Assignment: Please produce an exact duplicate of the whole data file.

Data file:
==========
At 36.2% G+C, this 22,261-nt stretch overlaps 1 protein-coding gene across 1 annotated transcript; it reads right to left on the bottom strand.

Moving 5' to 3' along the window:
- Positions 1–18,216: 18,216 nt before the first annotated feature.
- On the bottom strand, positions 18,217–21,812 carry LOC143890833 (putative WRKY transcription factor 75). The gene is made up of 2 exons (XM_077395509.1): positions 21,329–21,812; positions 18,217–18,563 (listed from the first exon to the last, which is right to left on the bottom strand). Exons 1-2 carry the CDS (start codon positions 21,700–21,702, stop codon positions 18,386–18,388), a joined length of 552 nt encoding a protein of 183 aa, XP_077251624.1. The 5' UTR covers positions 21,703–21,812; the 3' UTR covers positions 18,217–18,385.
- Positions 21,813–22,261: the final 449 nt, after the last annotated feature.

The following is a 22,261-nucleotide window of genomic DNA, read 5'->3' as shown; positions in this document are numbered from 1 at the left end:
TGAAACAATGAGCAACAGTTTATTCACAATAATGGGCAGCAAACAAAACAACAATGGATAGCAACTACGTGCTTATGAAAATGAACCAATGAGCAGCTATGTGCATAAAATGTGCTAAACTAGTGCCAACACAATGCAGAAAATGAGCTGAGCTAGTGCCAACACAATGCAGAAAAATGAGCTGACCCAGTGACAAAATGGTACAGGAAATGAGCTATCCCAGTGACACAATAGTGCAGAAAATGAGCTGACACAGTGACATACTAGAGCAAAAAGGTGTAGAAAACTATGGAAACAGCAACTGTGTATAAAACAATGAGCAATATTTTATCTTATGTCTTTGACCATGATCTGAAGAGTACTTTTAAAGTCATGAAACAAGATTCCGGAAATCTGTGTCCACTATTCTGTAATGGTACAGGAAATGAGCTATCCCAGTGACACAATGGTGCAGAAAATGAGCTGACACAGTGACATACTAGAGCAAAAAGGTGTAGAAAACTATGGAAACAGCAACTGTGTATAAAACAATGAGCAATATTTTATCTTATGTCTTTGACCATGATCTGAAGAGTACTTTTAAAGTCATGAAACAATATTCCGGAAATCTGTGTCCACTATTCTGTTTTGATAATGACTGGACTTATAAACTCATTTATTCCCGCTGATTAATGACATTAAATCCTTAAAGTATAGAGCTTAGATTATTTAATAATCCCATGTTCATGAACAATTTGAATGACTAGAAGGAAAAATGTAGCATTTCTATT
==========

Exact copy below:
At 36.2% G+C, this 22,261-nt stretch overlaps 1 protein-coding gene across 1 annotated transcript; it reads right to left on the bottom strand.

Moving 5' to 3' along the window:
- Positions 1–18,216: 18,216 nt before the first annotated feature.
- On the bottom strand, positions 18,217–21,812 carry LOC143890833 (putative WRKY transcription factor 75). The gene is made up of 2 exons (XM_077395509.1): positions 21,329–21,812; positions 18,217–18,563 (listed from the first exon to the last, which is right to left on the bottom strand). Exons 1-2 carry the CDS (start codon positions 21,700–21,702, stop codon positions 18,386–18,388), a joined length of 552 nt encoding a protein of 183 aa, XP_077251624.1. The 5' UTR covers positions 21,703–21,812; the 3' UTR covers positions 18,217–18,385.
- Positions 21,813–22,261: the final 449 nt, after the last annotated feature.

The following is a 22,261-nucleotide window of genomic DNA, read 5'->3' as shown; positions in this document are numbered from 1 at the left end:
TGAAACAATGAGCAACAGTTTATTCACAATAATGGGCAGCAAACAAAACAACAATGGATAGCAACTACGTGCTTATGAAAATGAACCAATGAGCAGCTATGTGCATAAAATGTGCTAAACTAGTGCCAACACAATGCAGAAAATGAGCTGAGCTAGTGCCAACACAATGCAGAAAAATGAGCTGACCCAGTGACAAAATGGTACAGGAAATGAGCTATCCCAGTGACACAATAGTGCAGAAAATGAGCTGACACAGTGACATACTAGAGCAAAAAGGTGTAGAAAACTATGGAAACAGCAACTGTGTATAAAACAATGAGCAATATTTTATCTTATGTCTTTGACCATGATCTGAAGAGTACTTTTAAAGTCATGAAACAAGATTCCGGAAATCTGTGTCCACTATTCTGTAATGGTACAGGAAATGAGCTATCCCAGTGACACAATGGTGCAGAAAATGAGCTGACACAGTGACATACTAGAGCAAAAAGGTGTAGAAAACTATGGAAACAGCAACTGTGTATAAAACAATGAGCAATATTTTATCTTATGTCTTTGACCATGATCTGAAGAGTACTTTTAAAGTCATGAAACAATATTCCGGAAATCTGTGTCCACTATTCTGTTTTGATAATGACTGGACTTATAAACTCATTTATTCCCGCTGATTAATGACATTAAATCCTTAAAGTATAGAGCTTAGATTATTTAATAATCCCATGTTCATGAACAATTTGAATGACTAGAAGGAAAAATGTAGCATTTCTATT